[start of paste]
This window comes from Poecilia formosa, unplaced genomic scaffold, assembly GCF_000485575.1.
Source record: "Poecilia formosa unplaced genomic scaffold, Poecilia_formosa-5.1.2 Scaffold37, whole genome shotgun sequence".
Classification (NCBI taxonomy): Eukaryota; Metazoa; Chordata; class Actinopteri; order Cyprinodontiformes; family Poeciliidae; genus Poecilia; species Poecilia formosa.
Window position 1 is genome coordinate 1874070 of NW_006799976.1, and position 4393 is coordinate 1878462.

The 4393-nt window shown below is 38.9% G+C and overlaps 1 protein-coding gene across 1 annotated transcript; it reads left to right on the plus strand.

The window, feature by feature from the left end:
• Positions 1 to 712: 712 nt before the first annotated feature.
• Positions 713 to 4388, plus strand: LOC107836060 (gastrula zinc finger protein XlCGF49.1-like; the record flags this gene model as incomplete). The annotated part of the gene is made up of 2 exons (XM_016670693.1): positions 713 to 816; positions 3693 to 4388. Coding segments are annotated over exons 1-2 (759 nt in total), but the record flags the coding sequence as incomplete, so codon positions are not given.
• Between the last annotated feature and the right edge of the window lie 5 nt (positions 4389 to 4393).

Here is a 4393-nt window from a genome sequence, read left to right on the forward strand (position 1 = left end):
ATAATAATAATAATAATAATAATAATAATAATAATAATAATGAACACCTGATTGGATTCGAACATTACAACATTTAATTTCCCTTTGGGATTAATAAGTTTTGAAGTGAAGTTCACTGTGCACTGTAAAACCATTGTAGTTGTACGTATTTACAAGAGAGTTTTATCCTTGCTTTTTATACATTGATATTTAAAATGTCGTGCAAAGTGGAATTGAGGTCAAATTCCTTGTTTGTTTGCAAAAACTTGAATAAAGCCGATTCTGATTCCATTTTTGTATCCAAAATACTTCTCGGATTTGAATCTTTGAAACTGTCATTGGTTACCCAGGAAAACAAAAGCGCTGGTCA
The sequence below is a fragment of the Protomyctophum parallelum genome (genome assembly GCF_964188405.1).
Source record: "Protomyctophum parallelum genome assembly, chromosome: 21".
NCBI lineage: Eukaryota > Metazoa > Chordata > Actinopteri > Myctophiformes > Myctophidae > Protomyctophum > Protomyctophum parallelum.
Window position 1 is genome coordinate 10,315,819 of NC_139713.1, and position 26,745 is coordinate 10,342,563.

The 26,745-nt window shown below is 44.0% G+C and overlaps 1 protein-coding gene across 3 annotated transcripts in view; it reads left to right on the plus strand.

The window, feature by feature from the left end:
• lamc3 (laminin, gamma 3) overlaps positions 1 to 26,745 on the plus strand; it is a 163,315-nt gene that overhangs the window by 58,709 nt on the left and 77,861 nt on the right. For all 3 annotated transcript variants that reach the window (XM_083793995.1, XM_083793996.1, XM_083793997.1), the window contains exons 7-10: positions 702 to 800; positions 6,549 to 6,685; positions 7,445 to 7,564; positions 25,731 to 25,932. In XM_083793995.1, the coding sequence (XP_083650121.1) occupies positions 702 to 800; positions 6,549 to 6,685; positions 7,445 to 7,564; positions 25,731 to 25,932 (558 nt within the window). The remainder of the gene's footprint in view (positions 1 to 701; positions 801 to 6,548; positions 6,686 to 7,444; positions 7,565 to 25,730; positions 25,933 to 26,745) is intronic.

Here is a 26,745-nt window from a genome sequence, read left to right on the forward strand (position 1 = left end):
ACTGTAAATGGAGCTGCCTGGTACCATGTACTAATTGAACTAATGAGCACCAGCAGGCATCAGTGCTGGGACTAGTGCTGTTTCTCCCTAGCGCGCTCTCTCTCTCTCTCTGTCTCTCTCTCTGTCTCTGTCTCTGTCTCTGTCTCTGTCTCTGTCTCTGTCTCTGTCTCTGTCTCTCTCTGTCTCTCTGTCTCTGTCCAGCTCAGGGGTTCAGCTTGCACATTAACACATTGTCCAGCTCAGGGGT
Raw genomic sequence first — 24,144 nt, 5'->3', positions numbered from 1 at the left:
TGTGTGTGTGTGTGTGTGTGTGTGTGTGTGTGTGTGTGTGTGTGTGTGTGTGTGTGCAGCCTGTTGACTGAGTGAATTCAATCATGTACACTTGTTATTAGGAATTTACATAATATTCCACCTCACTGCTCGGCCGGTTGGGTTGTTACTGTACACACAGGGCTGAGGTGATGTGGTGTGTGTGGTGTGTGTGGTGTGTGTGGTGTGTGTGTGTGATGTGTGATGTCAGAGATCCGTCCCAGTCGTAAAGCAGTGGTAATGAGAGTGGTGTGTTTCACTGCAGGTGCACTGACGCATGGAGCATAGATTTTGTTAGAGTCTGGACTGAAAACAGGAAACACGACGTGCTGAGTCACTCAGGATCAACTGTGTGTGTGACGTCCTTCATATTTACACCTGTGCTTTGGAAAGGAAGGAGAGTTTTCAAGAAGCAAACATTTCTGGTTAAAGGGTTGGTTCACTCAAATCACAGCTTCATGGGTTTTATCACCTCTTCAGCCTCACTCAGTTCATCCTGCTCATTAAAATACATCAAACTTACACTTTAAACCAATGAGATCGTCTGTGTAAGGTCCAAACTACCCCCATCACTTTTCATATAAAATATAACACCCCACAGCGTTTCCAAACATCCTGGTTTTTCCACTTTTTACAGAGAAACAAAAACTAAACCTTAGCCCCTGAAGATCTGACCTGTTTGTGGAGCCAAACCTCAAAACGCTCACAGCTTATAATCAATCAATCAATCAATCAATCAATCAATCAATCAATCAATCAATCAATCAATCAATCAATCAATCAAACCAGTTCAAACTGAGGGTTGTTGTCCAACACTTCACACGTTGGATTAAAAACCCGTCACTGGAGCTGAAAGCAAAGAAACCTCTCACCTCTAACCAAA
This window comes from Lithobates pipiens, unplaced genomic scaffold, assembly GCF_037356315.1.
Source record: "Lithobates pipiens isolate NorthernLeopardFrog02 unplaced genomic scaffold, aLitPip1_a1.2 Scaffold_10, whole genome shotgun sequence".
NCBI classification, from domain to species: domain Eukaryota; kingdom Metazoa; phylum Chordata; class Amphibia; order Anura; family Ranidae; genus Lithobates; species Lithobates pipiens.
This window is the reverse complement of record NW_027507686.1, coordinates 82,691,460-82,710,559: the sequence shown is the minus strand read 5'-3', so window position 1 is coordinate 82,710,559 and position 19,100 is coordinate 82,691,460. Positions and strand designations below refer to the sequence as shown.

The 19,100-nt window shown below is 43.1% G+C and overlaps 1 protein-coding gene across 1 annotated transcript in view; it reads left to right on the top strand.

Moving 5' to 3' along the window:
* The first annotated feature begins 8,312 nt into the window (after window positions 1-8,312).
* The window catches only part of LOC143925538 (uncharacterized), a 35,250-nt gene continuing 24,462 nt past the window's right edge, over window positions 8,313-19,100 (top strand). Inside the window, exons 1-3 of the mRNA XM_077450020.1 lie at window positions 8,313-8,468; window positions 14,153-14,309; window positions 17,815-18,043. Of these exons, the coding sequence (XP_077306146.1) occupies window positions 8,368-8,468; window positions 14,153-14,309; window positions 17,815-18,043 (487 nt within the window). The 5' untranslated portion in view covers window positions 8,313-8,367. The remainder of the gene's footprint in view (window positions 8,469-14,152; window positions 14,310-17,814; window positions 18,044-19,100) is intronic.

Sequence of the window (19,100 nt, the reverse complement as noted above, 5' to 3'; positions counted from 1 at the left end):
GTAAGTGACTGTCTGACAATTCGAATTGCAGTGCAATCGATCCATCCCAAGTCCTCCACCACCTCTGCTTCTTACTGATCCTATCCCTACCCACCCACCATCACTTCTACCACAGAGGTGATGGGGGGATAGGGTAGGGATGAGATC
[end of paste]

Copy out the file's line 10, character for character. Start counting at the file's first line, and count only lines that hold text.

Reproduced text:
Here is a 4393-nt window from a genome sequence, read left to right on the forward strand (position 1 = left end):